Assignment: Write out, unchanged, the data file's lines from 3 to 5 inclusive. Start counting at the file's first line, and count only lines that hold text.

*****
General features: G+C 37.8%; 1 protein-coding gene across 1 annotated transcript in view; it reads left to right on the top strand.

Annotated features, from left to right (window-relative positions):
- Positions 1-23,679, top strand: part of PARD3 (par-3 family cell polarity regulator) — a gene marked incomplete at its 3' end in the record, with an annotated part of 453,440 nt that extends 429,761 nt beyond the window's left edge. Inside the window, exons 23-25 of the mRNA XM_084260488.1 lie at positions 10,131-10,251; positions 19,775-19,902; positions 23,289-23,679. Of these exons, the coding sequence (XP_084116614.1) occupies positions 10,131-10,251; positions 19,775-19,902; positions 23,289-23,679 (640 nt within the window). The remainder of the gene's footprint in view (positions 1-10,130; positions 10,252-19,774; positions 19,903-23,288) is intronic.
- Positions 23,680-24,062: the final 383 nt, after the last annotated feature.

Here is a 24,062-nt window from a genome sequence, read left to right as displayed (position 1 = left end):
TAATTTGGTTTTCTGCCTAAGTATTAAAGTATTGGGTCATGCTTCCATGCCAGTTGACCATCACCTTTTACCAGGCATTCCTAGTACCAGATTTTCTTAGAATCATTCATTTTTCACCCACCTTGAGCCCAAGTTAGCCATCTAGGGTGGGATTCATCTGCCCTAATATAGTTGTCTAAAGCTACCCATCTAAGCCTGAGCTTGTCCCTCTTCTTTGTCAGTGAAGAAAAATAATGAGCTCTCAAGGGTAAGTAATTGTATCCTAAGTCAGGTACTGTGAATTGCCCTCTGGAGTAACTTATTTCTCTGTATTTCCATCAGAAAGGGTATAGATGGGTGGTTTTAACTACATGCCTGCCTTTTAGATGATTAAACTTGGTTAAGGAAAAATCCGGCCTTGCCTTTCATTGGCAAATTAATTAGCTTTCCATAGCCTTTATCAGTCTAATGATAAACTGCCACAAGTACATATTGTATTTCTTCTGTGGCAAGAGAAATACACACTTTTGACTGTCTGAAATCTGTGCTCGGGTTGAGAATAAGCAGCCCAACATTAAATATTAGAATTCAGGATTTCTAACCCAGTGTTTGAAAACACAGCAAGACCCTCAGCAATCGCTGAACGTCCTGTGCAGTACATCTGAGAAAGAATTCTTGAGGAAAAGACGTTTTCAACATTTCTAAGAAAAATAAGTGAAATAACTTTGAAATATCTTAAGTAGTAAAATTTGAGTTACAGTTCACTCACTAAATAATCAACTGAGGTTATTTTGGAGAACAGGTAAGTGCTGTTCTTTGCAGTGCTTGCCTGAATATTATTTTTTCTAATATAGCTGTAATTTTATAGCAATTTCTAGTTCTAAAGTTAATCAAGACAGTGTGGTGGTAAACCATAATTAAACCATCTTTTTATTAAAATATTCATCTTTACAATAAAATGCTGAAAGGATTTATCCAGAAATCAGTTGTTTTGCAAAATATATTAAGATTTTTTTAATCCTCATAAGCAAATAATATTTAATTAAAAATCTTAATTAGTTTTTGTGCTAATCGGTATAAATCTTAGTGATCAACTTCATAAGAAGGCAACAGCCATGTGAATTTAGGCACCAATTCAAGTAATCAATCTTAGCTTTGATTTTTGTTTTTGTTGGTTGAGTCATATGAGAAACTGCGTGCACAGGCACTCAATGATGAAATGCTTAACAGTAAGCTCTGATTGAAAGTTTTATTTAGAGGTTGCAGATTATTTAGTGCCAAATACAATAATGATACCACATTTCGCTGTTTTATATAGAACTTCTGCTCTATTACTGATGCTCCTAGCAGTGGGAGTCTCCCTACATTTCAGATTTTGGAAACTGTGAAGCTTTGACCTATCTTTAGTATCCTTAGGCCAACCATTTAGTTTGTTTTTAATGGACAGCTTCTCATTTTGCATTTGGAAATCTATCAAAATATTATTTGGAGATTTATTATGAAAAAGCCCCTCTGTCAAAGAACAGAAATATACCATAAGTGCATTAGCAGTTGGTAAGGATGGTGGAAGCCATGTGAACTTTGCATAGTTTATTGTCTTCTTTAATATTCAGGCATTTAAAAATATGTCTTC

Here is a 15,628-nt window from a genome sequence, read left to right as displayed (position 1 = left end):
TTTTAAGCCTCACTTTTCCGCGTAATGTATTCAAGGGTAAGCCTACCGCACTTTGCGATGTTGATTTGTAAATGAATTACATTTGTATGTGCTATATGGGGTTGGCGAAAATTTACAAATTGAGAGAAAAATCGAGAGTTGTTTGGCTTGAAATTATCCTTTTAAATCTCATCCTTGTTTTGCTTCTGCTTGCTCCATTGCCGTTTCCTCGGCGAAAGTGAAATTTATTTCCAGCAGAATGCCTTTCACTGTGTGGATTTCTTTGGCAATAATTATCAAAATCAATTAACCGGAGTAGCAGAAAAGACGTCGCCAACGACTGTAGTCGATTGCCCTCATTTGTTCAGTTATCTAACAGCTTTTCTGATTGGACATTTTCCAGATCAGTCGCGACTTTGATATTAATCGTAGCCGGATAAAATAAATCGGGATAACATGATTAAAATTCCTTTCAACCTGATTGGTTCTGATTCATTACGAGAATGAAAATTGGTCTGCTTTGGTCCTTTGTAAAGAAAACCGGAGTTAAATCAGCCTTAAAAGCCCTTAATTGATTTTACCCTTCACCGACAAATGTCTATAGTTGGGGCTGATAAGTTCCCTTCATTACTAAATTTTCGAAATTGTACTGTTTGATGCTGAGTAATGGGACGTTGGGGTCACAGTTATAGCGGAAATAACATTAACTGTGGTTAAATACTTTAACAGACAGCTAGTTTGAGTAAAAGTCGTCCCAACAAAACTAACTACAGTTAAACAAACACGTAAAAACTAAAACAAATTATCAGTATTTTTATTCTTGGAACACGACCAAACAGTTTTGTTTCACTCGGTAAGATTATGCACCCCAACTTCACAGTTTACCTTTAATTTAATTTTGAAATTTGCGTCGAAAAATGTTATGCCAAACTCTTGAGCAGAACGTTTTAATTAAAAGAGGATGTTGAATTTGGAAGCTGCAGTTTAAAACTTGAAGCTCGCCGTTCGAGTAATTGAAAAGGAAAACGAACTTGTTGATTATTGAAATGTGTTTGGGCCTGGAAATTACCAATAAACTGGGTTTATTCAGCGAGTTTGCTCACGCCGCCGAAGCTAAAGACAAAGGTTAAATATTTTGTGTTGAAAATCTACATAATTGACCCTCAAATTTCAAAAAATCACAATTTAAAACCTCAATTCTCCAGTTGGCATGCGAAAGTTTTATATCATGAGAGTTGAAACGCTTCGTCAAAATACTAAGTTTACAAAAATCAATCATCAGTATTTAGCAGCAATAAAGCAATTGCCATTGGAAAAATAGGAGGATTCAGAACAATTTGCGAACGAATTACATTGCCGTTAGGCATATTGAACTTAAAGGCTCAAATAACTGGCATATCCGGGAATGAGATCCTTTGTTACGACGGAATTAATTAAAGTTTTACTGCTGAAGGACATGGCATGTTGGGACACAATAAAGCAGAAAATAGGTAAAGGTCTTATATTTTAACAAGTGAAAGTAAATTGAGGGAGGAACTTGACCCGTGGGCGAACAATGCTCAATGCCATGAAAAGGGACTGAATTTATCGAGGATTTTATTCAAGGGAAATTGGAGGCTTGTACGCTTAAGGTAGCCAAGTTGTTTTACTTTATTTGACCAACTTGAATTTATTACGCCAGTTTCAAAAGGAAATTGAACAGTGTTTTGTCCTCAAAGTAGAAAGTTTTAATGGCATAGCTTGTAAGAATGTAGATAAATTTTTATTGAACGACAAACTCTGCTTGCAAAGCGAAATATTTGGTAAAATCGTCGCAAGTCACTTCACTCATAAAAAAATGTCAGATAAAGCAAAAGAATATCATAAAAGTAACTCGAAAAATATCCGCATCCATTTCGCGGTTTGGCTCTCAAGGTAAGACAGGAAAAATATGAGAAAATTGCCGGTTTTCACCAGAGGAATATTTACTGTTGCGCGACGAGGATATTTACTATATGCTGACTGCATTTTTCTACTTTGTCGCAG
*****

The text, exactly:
- Positions 1-23,679, top strand: part of PARD3 (par-3 family cell polarity regulator) — a gene marked incomplete at its 3' end in the record, with an annotated part of 453,440 nt that extends 429,761 nt beyond the window's left edge. Inside the window, exons 23-25 of the mRNA XM_084260488.1 lie at positions 10,131-10,251; positions 19,775-19,902; positions 23,289-23,679. Of these exons, the coding sequence (XP_084116614.1) occupies positions 10,131-10,251; positions 19,775-19,902; positions 23,289-23,679 (640 nt within the window). The remainder of the gene's footprint in view (positions 1-10,130; positions 10,252-19,774; positions 19,903-23,288) is intronic.
- Positions 23,680-24,062: the final 383 nt, after the last annotated feature.

Here is a 24,062-nt window from a genome sequence, read left to right as displayed (position 1 = left end):